Food insecurity in the face of climate change, along with a skyrocketing population that increasingly demands more food and has more resource-intensive food consumption habits, will be one of our toughest challenges in the next century. The technological leaps of the Green Revolution in the twentieth century are a major reason food production has been able to keep up – so far. But as the onset of the Revolution recedes into the past, the areas where it falls short are becoming increasingly clear. While the Green Revolution improved production on a global scale, and in turn helped make food more accessible to most, many of its technological advancements did not reach the poorest populations. Much of this was due to the fact that Green Revolution failed to provide adequate and accessible input, output, and credit markets. Meanwhile, mechanization subsidies and policies that focused on scaling up agriculture further neglected the needs of smallholders. And finally the Green Revolution failed to address the inability of the outside economy to absorb the workers it displaced (Pingali, 2012). While the Green Revolution largely solved the simple problem of producing food, our mission requires more. To ensure equity in combating food insecurity we propose an approach that empowers smallholder farmers through the use of farmers cooperatives.

Why are smallholders important?

Smallholders are broadly defined to be farms that are solely family run – without the help of hired labor. They generally have access to very few resources and, as a result, put in large amounts of labor to generate enough income to survive (Food and Agriculture Organization of the United Nations, 2013c). While their individual contribution to food production pales in comparison to that of large industrialized farms, their importance comes from their sheer number. Today, there are around 500 million smallholdings representing 2 billion people worldwide (Food and Agriculture Organization of the United Nations, 2013c). In a report compiled by the High Level Panel of Experts on Food Security and Nutrition, data from 81 countries was used to show that 72.6% of all holdings were less than one hectare in size. In regions with the least developed countries and most food insecure populations, such as Africa, 80% of holdings fall under 2 hectares (Food and Agriculture Organization of the United Nations, 2013c). Figure 1 below illustrates the distribution of small holdings, of which one notable aspect is large proportion of smaller farms in in less developed countries.

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Figure 1: Farmholding Sizes by Region in 81-country subset of FAO-WCA (Food and Agricultural Organization of the United Nations, 2013c)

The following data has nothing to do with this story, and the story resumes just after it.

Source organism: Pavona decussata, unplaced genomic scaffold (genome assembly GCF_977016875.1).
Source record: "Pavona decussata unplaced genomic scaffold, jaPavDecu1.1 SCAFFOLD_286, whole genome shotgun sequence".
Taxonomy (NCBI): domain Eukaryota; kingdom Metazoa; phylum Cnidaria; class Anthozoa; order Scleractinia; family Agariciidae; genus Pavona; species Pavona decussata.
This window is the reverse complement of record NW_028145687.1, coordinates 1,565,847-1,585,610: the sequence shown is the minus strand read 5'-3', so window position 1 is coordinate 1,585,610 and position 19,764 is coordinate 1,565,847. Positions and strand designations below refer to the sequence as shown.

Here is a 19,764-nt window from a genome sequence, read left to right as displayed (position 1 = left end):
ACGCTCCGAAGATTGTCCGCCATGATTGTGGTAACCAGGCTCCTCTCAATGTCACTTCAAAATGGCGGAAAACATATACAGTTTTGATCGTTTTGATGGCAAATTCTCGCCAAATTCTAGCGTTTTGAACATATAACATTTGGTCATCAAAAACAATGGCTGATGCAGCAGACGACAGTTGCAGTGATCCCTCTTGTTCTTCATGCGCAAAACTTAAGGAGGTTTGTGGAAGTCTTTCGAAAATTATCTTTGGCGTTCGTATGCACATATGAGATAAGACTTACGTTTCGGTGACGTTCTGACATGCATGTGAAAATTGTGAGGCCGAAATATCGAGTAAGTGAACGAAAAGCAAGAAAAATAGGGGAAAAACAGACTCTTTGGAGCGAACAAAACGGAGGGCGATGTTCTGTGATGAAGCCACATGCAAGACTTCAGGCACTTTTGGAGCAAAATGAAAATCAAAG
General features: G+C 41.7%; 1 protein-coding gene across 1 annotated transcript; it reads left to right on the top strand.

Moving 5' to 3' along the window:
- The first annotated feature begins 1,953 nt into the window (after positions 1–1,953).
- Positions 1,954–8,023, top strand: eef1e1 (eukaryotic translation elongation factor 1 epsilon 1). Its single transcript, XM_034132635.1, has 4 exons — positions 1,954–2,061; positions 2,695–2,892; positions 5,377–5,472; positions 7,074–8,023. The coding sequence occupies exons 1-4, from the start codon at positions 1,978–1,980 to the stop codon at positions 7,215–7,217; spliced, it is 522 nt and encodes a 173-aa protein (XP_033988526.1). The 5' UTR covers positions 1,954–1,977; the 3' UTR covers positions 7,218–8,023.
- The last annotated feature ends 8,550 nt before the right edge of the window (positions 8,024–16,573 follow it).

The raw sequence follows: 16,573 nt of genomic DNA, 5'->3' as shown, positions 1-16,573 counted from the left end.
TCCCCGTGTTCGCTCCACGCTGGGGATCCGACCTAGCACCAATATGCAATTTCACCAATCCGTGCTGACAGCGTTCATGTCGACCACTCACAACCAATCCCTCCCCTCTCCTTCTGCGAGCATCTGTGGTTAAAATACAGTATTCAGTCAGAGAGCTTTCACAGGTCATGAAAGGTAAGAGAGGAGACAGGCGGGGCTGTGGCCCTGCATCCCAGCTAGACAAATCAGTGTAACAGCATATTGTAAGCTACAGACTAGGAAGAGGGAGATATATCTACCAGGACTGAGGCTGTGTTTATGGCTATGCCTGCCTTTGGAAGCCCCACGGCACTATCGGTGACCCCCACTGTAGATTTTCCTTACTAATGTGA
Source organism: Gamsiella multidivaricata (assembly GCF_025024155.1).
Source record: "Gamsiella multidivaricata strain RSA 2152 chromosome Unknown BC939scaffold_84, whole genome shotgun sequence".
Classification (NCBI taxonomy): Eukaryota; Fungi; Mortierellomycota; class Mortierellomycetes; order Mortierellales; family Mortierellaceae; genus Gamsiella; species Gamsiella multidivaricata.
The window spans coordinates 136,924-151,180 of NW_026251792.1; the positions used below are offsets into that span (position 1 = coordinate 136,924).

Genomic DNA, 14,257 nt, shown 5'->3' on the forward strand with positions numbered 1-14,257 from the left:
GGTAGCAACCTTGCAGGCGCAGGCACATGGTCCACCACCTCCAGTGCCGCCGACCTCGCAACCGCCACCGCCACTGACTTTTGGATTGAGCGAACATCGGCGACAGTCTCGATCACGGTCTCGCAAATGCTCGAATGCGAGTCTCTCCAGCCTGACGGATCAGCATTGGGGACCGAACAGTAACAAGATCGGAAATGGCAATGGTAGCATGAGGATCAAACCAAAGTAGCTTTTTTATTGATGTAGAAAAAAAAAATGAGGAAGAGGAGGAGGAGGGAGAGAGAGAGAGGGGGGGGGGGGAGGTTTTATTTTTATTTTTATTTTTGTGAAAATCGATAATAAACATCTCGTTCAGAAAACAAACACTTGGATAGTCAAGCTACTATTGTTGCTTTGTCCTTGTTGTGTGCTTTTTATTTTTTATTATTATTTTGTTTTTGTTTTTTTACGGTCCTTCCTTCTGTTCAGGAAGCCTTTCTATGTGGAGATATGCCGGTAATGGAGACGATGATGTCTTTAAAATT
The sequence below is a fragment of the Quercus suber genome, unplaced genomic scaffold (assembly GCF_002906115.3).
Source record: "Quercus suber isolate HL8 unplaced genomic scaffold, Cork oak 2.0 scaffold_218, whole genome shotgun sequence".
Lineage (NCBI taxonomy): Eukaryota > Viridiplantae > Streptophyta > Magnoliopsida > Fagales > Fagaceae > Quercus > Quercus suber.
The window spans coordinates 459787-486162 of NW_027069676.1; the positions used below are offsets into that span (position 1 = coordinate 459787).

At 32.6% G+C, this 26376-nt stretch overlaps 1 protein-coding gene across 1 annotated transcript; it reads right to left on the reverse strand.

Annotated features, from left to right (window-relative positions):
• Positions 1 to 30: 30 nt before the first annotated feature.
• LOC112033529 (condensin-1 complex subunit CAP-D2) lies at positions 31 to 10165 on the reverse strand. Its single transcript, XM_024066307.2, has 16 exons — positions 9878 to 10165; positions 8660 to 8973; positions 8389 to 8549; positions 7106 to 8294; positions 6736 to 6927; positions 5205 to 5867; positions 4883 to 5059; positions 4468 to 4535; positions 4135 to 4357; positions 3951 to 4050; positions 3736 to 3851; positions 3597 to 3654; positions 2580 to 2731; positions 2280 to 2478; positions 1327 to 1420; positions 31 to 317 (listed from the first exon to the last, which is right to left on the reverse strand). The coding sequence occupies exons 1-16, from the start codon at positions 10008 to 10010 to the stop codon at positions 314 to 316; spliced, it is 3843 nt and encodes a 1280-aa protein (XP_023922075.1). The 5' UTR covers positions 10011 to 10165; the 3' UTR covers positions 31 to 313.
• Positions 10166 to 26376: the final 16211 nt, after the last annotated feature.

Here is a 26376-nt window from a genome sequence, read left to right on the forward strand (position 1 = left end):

The aggregate impacts of these smallholder populations are staggering: smallholdings produce 70% of the food consumed globally (Locke). It may be surprising to discover the very group that is responsible for the production of most of the world’s food is also the group most in need of it –most smallholders are also food insecure (Food and Agriculture Organization of the United Nations, 2013c). In the low to middle income developing countries where smallholders are most concentrated, agriculture continues to be the largest employer of the impoverished (Food and Agriculture Organization of the United Nations, 2013b). Poverty is concentrated in the rural areas while the rural poor are more reliant on agriculture than their wealthier peers (Food and Agriculture Organization of the United Nations, 2015). And poverty is closely linked with food security, as the United Nations Food and Agriculture Organization Report “The State of Food Insecurity” defines poverty as one of the factors affecting economic access to food, in addition to food prices (Food and Agriculture Organization of the United Nations, 2013b).
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 Figure 2: Drivers of Deforestation (Kissinger)

Smallholders are perfectly positioned at the crossroads of almost every major piece of food insecurity: they are the means of production, the populations suffering from food insecurity, and in the position to execute effective and sustainable solutions to these problems.

As detailed above in Figure 2, agriculture is estimated to be responsible for an incredible 80% of global deforestation, with commercial agriculture playing a major role by contributing to one-third of deforestation in Asia and Africa (on par with subsistence agriculture) and up to two-thirds in Latin America (Kissinger).

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Figure 3: Value of Food Production per Hectare (in 2009 Int. $) (Food and Agriculture Organization of the United Nations, n.d.b)

Meanwhile, smallholders are on average more efficient at food production per area farmed than larger farm holdings. Above, Figure 3 shows that across the given sample, small farmers produce more value from agriculture per hectare than larger farms and the national average. Another representative example is China, whose 200 million small holdings cover 10% of the world’s farmed area but represent 20% of global production.(Food and Agriculture Organization of the United Nations, 2013c).

In addition, a United Nations Environment Programme Report reported that the adoption of sustainable farming techniques has the greatest effects on smaller scales (represented by smaller initial yield) (Food and Agriculture Organization of the United Nations, 2013b). Empowering smallholders is not only a problem of equity and food security, but also one central to the fight for a sustainable future in agriculture.

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Figure 4: Changes in Crop Yields with Sustainable Intensification (International Fund for Agricultural Development, 2013b)

The Problems Facing Smallholders

There are three problem areas that we believe should be addressed to improve the status of smallholders. Revamping the approach towards research and development in relation to smallholders, improving market access, and remedying the lack of resources and tools important to the agricultural process.

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Figure 5: Public Expenditures on Agricultural R&D, by Income Group (Food and Agriculture Organization of the United Nations, 2015)

Firstly, we can see above in Figure 5 that agricultural R&D in lower income countries lags far behind that of prosperous countries (Food and Agriculture Organization of the United Nations, 2015). This means that the countries with the greatest share of smallholders that need this kind of investment are not getting it.